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Blogging Hamlet: Part 5

Before we do anything else, I’d like to take a moment to discuss the fact that Shakespeare had a son named Hamnet (not a typo). Why didn’t I already know this? Why didn’t anyone tell me? I don’t know what to do with this information now that I have it, but I just thought it was something I should mention, and now we can all move on.

Okay! So! Last time, Hamlet had just decided that the solution to this whole “DID Claudius murder my dad, y/n?” debacle would be to put on a thinly veiled morality play and to study Claudius’s reaction. This is an airtight plan if I’ve ever heard one, except that it’s not. I was visibly startled by the movie Psycho, but I would just like to make sure everyone here knows that I myself am not a serial killer.

In Act 3, Scene 1, while Hamlet is off putting that plan into motion, everyone else is gathered around trying to figure out why the guy is acting one fry short of a Happy Meal. Rosencrantz and Guildenstern have done a terrible job so far as spies. They claim Hamlet is some kind of mastermind and too clever for them, even though all that happened was they asked him questions and he just refused to answer. Claudius and Gertrude dismiss these two extremely important and distinct personalities and turn instead to Polonius and Ophelia.

Polonius insists that Ophelia’s the reason Hamlet has turned into such a nutjob. Obviously he’s in love with her, which is why he’s running around shouting nonsense at people and claiming he wants to die. That’s what people do when they’re in love.

To gauge the trueness of this claim, Claudius and Polonius are going to watch, hidden, as Ophelia chats with Hamlet. They hear Hamlet coming, so Polonius says, “OPHELIA, ACT NATURAL.”


He shoves a Bible at her and tells her to pretend she’s reading it. After all, people often act “pious” to hide their devious actions. This throwaway comment of no real import is apparently the only prompt Claudius needs to LITERALLY CONFESS EVERYTHING RIGHT THEN AND THERE.

Oh, ’tis too true!
How smart a lash that speech doth give my conscience!

O heavy burden!

EXCEPT NOBODY IS LISTENING. I can’t even walk by a security guard at the mall without looking guilty and wondering if I somehow shoplifted something without meaning to, yet half the characters in Hamlet have blurted out their sins under their breath and no one’s the wiser.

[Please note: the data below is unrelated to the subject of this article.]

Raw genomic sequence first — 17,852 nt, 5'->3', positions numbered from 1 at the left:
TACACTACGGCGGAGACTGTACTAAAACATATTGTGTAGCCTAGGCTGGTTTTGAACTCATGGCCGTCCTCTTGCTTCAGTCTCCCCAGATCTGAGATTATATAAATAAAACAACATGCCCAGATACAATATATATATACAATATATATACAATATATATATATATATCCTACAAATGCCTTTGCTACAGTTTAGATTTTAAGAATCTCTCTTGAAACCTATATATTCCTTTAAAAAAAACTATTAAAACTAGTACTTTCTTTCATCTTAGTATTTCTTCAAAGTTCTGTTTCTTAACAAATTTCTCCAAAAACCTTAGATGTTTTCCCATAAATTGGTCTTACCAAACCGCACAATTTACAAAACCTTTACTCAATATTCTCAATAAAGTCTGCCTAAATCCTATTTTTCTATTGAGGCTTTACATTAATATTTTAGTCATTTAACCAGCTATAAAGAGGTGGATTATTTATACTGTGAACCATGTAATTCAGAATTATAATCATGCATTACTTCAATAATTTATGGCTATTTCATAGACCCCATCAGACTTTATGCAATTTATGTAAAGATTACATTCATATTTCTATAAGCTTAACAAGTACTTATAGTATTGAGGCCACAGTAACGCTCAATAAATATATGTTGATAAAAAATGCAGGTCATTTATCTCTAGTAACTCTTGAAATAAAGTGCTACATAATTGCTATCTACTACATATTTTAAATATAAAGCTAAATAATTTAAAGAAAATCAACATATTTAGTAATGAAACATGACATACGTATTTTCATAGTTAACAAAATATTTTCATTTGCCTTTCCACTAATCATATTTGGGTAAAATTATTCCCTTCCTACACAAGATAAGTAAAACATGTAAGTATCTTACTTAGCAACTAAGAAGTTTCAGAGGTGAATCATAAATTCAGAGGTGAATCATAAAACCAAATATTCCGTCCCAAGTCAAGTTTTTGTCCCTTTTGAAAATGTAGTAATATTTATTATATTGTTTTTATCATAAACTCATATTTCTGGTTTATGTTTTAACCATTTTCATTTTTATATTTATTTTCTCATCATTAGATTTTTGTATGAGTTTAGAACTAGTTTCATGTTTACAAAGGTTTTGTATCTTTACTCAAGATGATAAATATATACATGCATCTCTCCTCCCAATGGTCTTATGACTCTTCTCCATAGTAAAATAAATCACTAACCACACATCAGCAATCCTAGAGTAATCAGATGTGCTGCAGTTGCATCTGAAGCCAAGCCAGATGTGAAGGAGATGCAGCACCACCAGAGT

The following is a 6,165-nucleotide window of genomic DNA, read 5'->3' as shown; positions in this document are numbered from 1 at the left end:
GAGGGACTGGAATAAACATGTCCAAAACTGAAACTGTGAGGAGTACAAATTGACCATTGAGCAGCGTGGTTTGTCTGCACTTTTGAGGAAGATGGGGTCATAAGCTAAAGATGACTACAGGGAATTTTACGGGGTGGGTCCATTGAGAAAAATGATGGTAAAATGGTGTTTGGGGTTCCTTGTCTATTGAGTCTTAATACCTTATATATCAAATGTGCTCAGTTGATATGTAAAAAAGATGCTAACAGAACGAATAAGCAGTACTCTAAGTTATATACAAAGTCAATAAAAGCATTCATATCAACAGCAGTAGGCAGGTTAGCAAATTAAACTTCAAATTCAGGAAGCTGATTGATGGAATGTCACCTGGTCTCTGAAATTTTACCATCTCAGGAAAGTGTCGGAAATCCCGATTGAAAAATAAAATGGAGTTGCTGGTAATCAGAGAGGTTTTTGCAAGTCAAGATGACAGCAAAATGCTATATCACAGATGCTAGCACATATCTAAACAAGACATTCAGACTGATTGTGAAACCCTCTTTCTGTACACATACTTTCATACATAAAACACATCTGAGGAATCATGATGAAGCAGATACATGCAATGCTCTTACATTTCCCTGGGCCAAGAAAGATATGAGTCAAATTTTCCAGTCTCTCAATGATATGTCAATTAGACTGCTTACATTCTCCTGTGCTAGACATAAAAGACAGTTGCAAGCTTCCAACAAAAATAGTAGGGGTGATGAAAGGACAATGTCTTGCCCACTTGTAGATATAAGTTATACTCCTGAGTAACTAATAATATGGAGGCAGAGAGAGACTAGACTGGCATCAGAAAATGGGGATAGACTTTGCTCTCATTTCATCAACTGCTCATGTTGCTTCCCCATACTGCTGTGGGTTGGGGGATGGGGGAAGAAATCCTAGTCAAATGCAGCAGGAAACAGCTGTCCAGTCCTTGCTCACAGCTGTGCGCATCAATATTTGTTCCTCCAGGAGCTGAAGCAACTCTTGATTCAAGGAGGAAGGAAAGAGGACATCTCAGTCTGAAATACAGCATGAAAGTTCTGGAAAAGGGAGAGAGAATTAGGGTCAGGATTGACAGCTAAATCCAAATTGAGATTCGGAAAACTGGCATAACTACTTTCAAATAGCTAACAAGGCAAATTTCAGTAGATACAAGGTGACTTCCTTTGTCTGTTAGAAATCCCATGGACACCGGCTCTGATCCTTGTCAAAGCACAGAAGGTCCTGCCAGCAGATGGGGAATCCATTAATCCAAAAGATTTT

Polonius and Claudius hide. Hamlet enters just in time to give us his most famous speech of all time (think “to be or not to be”). Basically, here’s a rundown:

  • If you think about it, dying’s a lot like taking a nap, but forever.
  • That sounds nice, actually.
  • Why doesn’t EVERYONE just die?
  • Probably the death part. I bet that puts people off.
  • Because who knows what happens next? The afterlife could be nice. It could also be terrible.
  • The unknowable void of death—that undiscovered country from which no traveler returns—makes cowards of us all.
  • Oh hey Ophelia what’s up.

Ophelia decides to act like Hamlet WASN’T just waxing poetic about the sweet siren call of death, and she says hello. She politely attempts to return the gifts he gave her, but he claims he never sent her any. Out of nowhere, he asks her if she’s “honest” (ergo, if she’s a virgin), because apparently Hamlet is every guy named Trent that I’ve ever met at a frat party.

Ophelia aptly says “um what,” at which point Hamlet decides to unleash his raging Madonna-whore complex. He says she may be beautiful, but that beauty and virginity have nothing to do with each other. Furthermore, he tells her he no longer loves her.

HAMLET: I did love you once.
OPHELIA: Indeed, my lord, you made me believe so.

That sounds sincere, doesn’t it? You know, normal? Well, two seconds later Hamlet is telling her to get her gross lady body to the nearest nunnery, stat, lest she meet a man, get pregnant, and give birth to more sinners. He says all women are terrible and two-faced, that they are liars who will inevitably cheat on their husbands, and then he caps off the whole fiasco by just straight-up canceling the institution of marriage: “I say, we will have no more marriages.” You heard it here first, folks. Marriage is canceled.

With that, Hamlet leaves, and Polonius and Claudius emerge from their hiding places. Claudius has deduced that Hamlet is not in love with Ophelia after all, presumably because of the way Hamlet said he wasn’t in love with Ophelia and then placed a curse upon her womb. Polonius is like “What, you’re saying my daughter isn’t GOOD ENOUGH to drive a man to the brink of insanity?” Ophelia, for her part, is just kind of horrified.

Claudius decides Hamlet is the kind of crazy that can only be fixed by being shipping off to England. Polonius isn’t done playing super spies, however; he says, “Wait, hang on. Before you do that, let’s get Hamlet and Gertrude alone together. I’ll hide somewhere and listen. Surely we’ll figure out his secret, and then you can send him off to wherever it tickles you.” Claudius agrees, and I am left to wonder if there is a single person in this play who knows even the first thing about parenting.


  1. Okay, so it wasn’t the best first date for the H.M.S. Hamlet/Ophelia.
  2. Hamlet seems very focused on Gertrude and the philandering ways of ALL THE WOMEN, EVERY SINGLE ONE OF THEM. Related: when Claudius confesses, he says he’s no better than an ugly harlot with make-up painted on. Hamlet may not want to admit it, but he’s got more in common with Claudius than he realizes. Or maybe everyone in ye olde Denmark just hates ladies.
  3. Of note: Hamlet is still talking about death a lot, but now he’s listing off reasons why more people don’t kill themselves. The reasons are, like, “Who knows if there’s a heaven,” so it’s not #lovinglife so much as it is #nihilism, but still.

Catch up on the rest of Blogging Hamlet right over here, or check out the SparkNote!